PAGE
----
In DIY land, Big Orange and Big Blue are helpful to a certain extent, but they have their limitations.  We know there are more potent (and also flammable, noxious) solvents for remediating our sticky situation, but we were trying to avoid this at all costs.  When seeking other possible methods, the flooring “specialist” with whom we spoke at Big Blue wondered (a) why we didn’t want to keep the vinyl tile (erm, what tha what?) and (b) now that we had already stripped the tile, why didn’t we just tile over the adhesive despite the hills and valleys (there. are. no. words.).  This goes against EVERY recommendation from tile installation experts and every instinct I have, based on the tiling I’ve done in the past.  I’m not one to call people dolts, and we normally love Lowe’s.  BUT COME ON, PEOPLE.  Clearly this guy knows zilch about tile installation and should not be in charge of the flooring department.  We walked away empty-handed and fairly disgruntled, especially because he shouted, rather aggressively, “Don’t walk away from me,” as we were walking away.  He was rude, patronizing, unknowledgeable, and a bully, at best.  In sharp contrast, the flooring lady at Big Orange recommended using a concrete grinder with a wheel of blades designed to scrape up the adhesive and paint after she and her husband ran into the same issue in their home.  He painstakingly ground away at the gunk from 3 layers of vinyl (Three! The Horror!) using a handheld angle grinder on their own concrete slab and did such a good job that they were able to polish the concrete. Pretty amazing. Even though she was delivering somewhat discouraging news about what it would take to solve our problem, her willingness to help and gracious, understanding attitude scored Home Depot a purchase of an angle grinder and coating removal wheel of terror.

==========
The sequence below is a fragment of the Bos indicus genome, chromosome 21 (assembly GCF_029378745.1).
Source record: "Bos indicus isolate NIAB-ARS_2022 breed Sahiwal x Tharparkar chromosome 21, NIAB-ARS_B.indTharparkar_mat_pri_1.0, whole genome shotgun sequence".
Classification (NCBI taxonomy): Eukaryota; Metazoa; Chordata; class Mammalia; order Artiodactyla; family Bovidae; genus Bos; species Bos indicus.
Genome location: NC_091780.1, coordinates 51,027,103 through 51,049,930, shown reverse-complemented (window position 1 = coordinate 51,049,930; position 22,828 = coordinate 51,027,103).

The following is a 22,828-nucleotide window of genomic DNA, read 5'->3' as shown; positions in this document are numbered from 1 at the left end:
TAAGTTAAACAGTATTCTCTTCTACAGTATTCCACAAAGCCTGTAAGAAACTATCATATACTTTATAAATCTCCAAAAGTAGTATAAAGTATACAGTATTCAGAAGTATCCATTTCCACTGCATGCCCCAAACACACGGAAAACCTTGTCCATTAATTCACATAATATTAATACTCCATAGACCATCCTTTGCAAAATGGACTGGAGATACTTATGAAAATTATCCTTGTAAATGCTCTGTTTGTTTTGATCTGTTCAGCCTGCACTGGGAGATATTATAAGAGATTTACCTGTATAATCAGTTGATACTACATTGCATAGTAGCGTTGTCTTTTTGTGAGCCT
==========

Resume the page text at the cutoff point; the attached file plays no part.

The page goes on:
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Now that we are going to be meticulously grinding away the grime in each room, I’ve had to make a more detailed plan of attack.  The layout of our home is just open and juuuuust closed enough to be problematic for floor work in sections in the limited time we have together after work while still having access to an entry/exit, a bathroom, and room for furniture that we cannot store in the interim anywhere else because we refuse to pay to move it AGAIN {read: baby grand}.  Here’s the breakdown of what’s next on the 40 Days to the Floors We Love list:

  1. Mon: Amy paints guest hall (GH), laundry room (LAR), and master hall (MH) while Chris takes out shoe mouldings + baseboards (we didn’t have time to do this as planned prior to stripping)
  2. Tues: Amy paints second coat in BR2 and BR3 while Chris grinds LAR + MH
  3. Wed: Amy patches LAR concrete  while Chris grinds BR2 + BR3 + GH